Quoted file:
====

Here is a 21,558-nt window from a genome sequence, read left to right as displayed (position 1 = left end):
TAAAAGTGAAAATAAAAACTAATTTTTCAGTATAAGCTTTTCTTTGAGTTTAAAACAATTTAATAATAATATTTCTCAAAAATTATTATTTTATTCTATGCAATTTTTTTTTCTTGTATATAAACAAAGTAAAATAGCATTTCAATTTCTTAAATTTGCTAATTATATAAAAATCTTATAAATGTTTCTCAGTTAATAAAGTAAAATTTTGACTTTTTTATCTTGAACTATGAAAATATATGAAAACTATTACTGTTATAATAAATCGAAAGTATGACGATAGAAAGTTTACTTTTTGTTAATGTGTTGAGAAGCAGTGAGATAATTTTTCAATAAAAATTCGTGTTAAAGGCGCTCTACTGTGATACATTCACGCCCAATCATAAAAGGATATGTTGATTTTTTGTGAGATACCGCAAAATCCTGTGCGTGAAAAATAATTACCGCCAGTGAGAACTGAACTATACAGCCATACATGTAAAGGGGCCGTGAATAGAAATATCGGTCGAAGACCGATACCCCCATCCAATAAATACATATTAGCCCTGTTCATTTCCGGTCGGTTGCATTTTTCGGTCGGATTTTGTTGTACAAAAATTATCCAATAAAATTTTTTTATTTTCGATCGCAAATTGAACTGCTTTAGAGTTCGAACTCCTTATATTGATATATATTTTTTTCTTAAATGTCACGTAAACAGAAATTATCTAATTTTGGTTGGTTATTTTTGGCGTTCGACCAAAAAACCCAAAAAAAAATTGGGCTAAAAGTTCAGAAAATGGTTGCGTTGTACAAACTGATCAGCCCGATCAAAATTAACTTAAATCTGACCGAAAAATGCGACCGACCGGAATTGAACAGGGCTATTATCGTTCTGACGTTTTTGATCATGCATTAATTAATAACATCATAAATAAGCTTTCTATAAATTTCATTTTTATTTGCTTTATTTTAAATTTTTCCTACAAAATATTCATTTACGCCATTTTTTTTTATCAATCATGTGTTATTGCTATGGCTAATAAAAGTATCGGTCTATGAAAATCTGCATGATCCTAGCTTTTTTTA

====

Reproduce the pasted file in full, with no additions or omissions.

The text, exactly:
Here is a 21,558-nt window from a genome sequence, read left to right as displayed (position 1 = left end):
TAAAAGTGAAAATAAAAACTAATTTTTCAGTATAAGCTTTTCTTTGAGTTTAAAACAATTTAATAATAATATTTCTCAAAAATTATTATTTTATTCTATGCAATTTTTTTTTCTTGTATATAAACAAAGTAAAATAGCATTTCAATTTCTTAAATTTGCTAATTATATAAAAATCTTATAAATGTTTCTCAGTTAATAAAGTAAAATTTTGACTTTTTTATCTTGAACTATGAAAATATATGAAAACTATTACTGTTATAATAAATCGAAAGTATGACGATAGAAAGTTTACTTTTTGTTAATGTGTTGAGAAGCAGTGAGATAATTTTTCAATAAAAATTCGTGTTAAAGGCGCTCTACTGTGATACATTCACGCCCAATCATAAAAGGATATGTTGATTTTTTGTGAGATACCGCAAAATCCTGTGCGTGAAAAATAATTACCGCCAGTGAGAACTGAACTATACAGCCATACATGTAAAGGGGCCGTGAATAGAAATATCGGTCGAAGACCGATACCCCCATCCAATAAATACATATTAGCCCTGTTCATTTCCGGTCGGTTGCATTTTTCGGTCGGATTTTGTTGTACAAAAATTATCCAATAAAATTTTTTTATTTTCGATCGCAAATTGAACTGCTTTAGAGTTCGAACTCCTTATATTGATATATATTTTTTTCTTAAATGTCACGTAAACAGAAATTATCTAATTTTGGTTGGTTATTTTTGGCGTTCGACCAAAAAACCCAAAAAAAAATTGGGCTAAAAGTTCAGAAAATGGTTGCGTTGTACAAACTGATCAGCCCGATCAAAATTAACTTAAATCTGACCGAAAAATGCGACCGACCGGAATTGAACAGGGCTATTATCGTTCTGACGTTTTTGATCATGCATTAATTAATAACATCATAAATAAGCTTTCTATAAATTTCATTTTTATTTGCTTTATTTTAAATTTTTCCTACAAAATATTCATTTACGCCATTTTTTTTTATCAATCATGTGTTATTGCTATGGCTAATAAAAGTATCGGTCTATGAAAATCTGCATGATCCTAGCTTTTTTTA